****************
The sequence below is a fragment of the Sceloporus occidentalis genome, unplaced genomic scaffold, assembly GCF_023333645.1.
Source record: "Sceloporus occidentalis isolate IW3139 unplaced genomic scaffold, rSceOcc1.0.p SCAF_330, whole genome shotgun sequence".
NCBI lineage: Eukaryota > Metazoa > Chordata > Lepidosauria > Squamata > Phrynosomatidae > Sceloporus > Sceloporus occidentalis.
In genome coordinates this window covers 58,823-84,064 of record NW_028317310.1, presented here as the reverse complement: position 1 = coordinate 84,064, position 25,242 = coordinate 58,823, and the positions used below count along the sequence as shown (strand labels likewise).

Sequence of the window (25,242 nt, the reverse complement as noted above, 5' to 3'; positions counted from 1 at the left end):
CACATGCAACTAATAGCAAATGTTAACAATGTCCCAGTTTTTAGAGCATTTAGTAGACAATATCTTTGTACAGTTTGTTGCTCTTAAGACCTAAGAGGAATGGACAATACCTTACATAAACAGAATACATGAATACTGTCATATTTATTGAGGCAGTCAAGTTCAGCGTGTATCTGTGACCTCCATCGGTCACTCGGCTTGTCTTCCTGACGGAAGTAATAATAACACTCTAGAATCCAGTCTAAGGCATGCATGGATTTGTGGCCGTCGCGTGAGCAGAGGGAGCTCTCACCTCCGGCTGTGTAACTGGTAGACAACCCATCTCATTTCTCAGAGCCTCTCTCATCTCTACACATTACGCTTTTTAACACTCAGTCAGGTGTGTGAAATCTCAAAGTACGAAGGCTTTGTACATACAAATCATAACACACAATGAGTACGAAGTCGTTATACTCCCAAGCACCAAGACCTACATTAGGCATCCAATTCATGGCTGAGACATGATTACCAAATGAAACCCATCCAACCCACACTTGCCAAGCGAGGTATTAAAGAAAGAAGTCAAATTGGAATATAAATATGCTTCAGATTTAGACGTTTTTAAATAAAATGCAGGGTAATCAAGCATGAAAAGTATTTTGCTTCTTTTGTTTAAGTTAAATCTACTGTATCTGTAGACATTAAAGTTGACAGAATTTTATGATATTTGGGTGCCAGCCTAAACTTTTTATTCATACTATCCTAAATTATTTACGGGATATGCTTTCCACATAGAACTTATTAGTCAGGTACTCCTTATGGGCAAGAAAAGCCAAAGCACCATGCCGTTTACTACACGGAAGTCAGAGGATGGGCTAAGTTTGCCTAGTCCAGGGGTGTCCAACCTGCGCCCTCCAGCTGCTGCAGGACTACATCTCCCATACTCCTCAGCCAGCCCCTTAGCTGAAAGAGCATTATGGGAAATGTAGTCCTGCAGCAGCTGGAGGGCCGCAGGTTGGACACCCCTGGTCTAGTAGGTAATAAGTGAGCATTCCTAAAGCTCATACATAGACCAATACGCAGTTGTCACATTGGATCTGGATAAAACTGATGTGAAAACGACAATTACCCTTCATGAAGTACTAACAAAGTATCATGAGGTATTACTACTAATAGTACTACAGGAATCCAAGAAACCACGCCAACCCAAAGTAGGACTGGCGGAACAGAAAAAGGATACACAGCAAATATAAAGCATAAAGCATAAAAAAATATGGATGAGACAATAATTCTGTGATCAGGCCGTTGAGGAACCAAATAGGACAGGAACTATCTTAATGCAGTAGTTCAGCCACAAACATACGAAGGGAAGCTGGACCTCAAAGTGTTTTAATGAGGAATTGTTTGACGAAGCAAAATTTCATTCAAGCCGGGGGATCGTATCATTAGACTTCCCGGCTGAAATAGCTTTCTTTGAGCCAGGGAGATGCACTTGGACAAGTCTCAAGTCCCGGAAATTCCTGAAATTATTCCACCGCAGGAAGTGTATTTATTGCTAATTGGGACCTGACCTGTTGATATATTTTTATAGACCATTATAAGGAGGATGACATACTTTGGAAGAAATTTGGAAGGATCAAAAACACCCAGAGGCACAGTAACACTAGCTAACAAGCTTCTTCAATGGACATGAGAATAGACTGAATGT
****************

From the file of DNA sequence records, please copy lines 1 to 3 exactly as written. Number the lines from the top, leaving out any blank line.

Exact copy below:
The sequence below is a fragment of the Sceloporus occidentalis genome, unplaced genomic scaffold, assembly GCF_023333645.1.
Source record: "Sceloporus occidentalis isolate IW3139 unplaced genomic scaffold, rSceOcc1.0.p SCAF_330, whole genome shotgun sequence".
NCBI lineage: Eukaryota > Metazoa > Chordata > Lepidosauria > Squamata > Phrynosomatidae > Sceloporus > Sceloporus occidentalis.